“There was a lot of talk about greater Minnesota” during the elections, said Dan Dorman, a former House GOP lawmaker who runs the Greater Minnesota Partnership. “Everybody had these high hopes it would be the greater Minnesota session. And clearly, it can’t be called that.”
GOP members of the Minnesota House promised increased broadband funding for Greater Minnesota, but then House Republicans initially proposed no increase, according to MPR. Governor Mark Dayton and DFL leaders worked to get more broadband funding, eventually pressuring Republicans into supporting these important improvements.
Transportation was another important issue for Greater Minnesota, which Republicans pledged to work on once in office. As you can guess, Republicans failed on this issue as well.
House Republicans proposed a transportation plan that wasn’t even a plan. It included enough funding to pay for one new bridge in Greater Minnesota. DFL leaders, on the other hand, proposed a comprehensive plan to address the growing needs of Minnesota’s deteriorating roads and bridges.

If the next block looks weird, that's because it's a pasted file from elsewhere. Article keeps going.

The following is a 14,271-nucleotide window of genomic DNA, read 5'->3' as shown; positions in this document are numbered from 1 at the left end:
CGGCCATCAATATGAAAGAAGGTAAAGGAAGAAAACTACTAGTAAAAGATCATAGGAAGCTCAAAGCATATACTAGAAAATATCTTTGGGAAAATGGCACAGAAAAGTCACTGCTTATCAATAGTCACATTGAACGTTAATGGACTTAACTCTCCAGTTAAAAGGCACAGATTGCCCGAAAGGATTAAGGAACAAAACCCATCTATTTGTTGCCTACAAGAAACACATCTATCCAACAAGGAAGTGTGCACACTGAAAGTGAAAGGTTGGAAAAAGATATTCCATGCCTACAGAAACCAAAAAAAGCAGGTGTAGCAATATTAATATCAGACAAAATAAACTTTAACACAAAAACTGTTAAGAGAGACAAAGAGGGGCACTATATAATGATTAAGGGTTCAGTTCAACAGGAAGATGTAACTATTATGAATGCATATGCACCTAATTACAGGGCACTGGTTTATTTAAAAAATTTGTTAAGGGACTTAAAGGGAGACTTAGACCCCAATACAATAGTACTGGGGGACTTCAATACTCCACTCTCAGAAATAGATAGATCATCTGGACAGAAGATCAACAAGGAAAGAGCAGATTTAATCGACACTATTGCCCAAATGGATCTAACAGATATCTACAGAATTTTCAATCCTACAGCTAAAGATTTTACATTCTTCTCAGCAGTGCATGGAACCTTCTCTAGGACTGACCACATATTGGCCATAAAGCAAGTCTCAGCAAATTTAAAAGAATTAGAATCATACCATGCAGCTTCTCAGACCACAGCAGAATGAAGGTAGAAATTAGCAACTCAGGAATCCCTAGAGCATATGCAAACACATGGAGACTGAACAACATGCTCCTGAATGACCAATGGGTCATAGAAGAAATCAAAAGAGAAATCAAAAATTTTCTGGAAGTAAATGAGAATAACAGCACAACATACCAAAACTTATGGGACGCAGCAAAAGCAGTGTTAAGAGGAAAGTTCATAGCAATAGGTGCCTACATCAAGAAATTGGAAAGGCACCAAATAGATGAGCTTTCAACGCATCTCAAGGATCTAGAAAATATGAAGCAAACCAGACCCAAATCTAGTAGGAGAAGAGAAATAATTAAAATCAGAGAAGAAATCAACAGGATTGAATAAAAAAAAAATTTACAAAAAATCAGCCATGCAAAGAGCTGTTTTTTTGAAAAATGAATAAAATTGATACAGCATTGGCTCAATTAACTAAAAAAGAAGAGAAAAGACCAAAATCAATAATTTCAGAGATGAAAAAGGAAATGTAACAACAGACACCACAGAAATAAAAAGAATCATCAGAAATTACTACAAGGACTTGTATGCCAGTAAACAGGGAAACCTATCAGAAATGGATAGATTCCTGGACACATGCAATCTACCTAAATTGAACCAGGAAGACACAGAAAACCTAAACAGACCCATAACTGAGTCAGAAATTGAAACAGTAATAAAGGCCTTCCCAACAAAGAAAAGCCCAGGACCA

Again, Republicans refused to support the fixes.
Last, but certainly not least, Republicans proposed an education plan that would not have even kept up with the cost of inflation, which many education leaders said would result in cuts and layoffs.
Governor Dayton refused to accept the Republican plan to shortchange our schools. Dayton worked hard to finally get Republicans to agree to $125 million more for schools and students.
Of Minnesota Republicans, MPR writes:
“Delivering on promises, however, proved harder than making them.”
Republicans failed to come through on their promises to Minnesotans, especially in Greater Minnesota. Without DFL leaders pushing GOP lawmakers to make key investments in our priorities, this session would have had even worse outcomes for Greater Minnesota families.
It’s fair to say that Republicans did not make good on their word.